*Oh yeah, I just did THREE halfs in FOUR weeks. Hmm. (Maybe there’s something to this. Hahaha, I just thought “hmm, maybe I could do this for a living!” and then “I wish!”)

*Trending: people supporting the race, cheering me at the finish line as in Brooklyn: Brian (Go Team RWB!), Denver: Dawn & Bill and Philly: Mom. Soooooo, how many of you are coming out for the “last” seven? 😉

*I knew the sign was out there somewhere… (God bless you, Dawn, you have started something fun and special for these races!)

*I had “G-Love” printed on my bib.

*Again, start the race with a Serenity prayer and let go.

*I never once saw a clock, not even at the end. And, heard my watch clicking off the miles but for some mental reason, decided not to check. When I crossed the finish line, I almost passed out from shock. And exertion. Perhaps no clocks is good for me?

Post race thoughts:
*I’m so freakin sore but it’s so worth it. It feels so so good.

*I will wear my “Brooklyn to Philldelphia” Rock and Roll hoodie with pride!!!

*Finishing this whole thing listening to Andy Grammar’s “Hallelujah” is rocking. Good to be alive, right about now, indeed.

*Incredible way to the end year of racing – and firing me up, I don’t want to wait 2.5 months for another race! (although I am NOT sad about NOT having a 4am or earlier wakeup call for a bit)

*10 min massage post race – never stood in line for that before. Um. ‪#‎worthit‬
*Ankle, kicked myself, which I normally do, but not like this! Inside left ankle is purple-black, looks ugly and angry. That’s NOT a photo I’m sharing.

*Had my finish time engraved on my medal. I’ve done that exactly one other time, my PR. This seemed pretty important and appropriate to honor this one with that.

*Currently kinda makes me feel like ok, life, you want piece o’ this? Come and get it. Ready baby! Let’s go! (um, with compassion too please! smile emoticon seriously, that’s how I run!)

*Encouraged a security girl, born and raised in Philly, single mom of two girls, to do a race (and have her girls get involved with Girls On The Run when they’re old enough!) – she said my enthusiasm and the love of runners for runners was super contagious. That’s how we roll!

*I’m getting my run coach certification. I really really really want to help others.
*God I needed this. Didn’t realize how much until it happened. Thank you! And. Yes! And. More please!

*‪#‎Nevereverevereverevereverevereverevereverevereverevereverevergiveup‬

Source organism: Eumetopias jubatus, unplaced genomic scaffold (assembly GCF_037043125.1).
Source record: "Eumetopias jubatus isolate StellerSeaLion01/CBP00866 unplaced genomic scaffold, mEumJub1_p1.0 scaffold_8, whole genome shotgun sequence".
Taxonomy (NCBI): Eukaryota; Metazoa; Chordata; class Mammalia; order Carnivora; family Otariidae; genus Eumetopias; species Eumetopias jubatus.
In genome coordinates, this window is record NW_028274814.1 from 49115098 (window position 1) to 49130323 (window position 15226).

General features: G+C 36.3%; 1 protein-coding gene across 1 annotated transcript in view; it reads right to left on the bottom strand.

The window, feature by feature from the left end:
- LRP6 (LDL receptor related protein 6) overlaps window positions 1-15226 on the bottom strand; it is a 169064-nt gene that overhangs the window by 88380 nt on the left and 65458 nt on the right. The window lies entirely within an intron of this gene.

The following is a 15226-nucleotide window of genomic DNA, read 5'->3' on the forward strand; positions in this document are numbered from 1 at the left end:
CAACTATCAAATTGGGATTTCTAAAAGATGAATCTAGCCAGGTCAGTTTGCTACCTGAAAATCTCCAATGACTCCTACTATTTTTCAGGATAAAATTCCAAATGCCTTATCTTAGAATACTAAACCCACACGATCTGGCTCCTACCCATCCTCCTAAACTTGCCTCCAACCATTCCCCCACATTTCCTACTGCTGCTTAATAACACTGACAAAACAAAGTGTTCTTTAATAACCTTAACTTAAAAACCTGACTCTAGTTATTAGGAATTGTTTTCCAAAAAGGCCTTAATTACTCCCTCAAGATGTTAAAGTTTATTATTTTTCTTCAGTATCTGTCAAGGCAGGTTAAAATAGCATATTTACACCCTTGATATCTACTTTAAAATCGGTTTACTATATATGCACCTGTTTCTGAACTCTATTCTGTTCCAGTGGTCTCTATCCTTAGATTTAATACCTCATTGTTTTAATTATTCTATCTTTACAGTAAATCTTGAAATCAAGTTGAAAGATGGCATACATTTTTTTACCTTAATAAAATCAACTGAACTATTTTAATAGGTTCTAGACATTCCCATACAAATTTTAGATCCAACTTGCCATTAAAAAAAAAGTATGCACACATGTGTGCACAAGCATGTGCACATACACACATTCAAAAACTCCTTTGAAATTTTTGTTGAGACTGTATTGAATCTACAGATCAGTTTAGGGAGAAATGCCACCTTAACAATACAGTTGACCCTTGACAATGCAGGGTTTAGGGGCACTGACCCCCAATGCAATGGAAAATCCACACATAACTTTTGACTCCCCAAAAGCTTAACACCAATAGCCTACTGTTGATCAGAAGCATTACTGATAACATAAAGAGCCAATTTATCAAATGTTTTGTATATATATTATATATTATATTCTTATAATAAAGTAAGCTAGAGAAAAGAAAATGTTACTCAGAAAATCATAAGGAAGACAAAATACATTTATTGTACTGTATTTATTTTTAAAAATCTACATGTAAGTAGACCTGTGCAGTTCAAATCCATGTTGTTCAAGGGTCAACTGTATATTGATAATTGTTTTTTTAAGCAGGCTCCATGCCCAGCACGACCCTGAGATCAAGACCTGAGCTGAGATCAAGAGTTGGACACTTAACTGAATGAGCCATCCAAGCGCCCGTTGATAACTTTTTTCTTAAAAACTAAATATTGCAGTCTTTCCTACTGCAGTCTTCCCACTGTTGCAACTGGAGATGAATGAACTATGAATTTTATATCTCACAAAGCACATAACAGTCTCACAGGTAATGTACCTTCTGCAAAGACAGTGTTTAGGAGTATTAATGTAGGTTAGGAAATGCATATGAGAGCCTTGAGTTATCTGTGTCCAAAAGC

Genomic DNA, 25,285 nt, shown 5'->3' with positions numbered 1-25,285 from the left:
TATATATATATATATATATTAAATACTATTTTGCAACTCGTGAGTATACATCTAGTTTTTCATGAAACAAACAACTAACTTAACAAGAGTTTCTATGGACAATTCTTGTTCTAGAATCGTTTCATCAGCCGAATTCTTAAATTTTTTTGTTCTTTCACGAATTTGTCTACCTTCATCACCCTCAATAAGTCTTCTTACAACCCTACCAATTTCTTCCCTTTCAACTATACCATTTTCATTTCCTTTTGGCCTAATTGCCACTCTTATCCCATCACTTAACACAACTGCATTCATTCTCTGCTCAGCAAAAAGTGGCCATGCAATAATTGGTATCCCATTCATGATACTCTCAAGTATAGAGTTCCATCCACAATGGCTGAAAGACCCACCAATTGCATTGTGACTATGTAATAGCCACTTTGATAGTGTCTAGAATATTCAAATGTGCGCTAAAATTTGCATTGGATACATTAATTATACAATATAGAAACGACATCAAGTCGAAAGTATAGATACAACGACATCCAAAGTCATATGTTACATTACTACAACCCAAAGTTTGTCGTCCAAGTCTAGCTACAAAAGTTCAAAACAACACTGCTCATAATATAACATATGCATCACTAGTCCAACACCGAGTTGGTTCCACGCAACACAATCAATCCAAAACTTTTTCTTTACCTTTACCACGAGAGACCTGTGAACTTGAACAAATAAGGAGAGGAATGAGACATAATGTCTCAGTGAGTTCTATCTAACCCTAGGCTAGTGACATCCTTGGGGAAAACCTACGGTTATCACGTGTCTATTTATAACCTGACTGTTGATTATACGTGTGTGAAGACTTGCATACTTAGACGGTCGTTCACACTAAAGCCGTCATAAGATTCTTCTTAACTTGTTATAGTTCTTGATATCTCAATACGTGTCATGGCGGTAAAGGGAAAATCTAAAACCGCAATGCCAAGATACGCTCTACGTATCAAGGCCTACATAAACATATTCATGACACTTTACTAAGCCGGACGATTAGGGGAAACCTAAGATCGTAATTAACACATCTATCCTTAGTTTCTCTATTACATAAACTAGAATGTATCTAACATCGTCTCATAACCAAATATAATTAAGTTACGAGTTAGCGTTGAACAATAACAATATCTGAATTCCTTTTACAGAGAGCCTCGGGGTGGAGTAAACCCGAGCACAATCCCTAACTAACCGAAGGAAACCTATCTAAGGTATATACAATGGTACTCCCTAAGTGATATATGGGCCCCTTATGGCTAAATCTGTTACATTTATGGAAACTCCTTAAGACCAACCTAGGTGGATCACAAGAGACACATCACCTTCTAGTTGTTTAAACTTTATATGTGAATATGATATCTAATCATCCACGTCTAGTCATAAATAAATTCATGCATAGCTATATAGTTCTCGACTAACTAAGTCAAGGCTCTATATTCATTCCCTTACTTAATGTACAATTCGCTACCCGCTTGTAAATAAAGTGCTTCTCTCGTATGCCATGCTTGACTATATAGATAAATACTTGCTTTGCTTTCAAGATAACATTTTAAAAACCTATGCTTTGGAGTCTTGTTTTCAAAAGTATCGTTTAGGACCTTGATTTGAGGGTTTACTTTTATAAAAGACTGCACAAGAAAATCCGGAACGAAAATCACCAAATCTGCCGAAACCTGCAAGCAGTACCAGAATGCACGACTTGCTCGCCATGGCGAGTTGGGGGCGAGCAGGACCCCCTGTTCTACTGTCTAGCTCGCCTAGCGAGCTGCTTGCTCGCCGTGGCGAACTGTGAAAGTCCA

PostHeaderIcon Winding down #42 and gearing up #43

IMG_3435

IMG_3414

A week ago I ran half marathon #42 in Denver and a week from now I will run half marathon #43 in Philadelphia. All words I know, never thought I’d write them in that order in that sentence. Never crossed my mind.

Denver was such a graceful lesson in fears, letting go, expectations, self-compassion and being in the moment. Here’s a snapshot:

*admittedly, my worries about running 13.1 miles at that altitude scared the @#% out of me. My lungs are compromised and capacity is an issue. So what would this be like? I wanted to run in Denver to spend time with my friends but the race itself caused some very real anxiety. I took the necessary advice, precautions, tips and adjusted expectations. And got some great rewards for just getting out there to run it at all. I didn’t expect this to be a “mic-drop” kind of run but I did still want to have a really strong experience.

*my right calf was feeling a little bit better every day, and Saturday morning I woke with it feeling it’s best since the Grand Canyon and two halfs. And here I was about to thrash it again. So I wore compression sleeves. And they worked. Never ran in them the whole 13.1 miles (trained with them twice for short distances) and was/am pleasantly surprised. Calf felt great during and after the race. And now, no need for sleeves!

*speaking of sleeves, they were lilac. My shoes pink, capris grey, tank red and white, turquoise sports bra, white/red hat. I looked in the mirror before leaving the house and laughed “it looks like a Care Bear just threw up on me!” Well, at least I was easy to spot!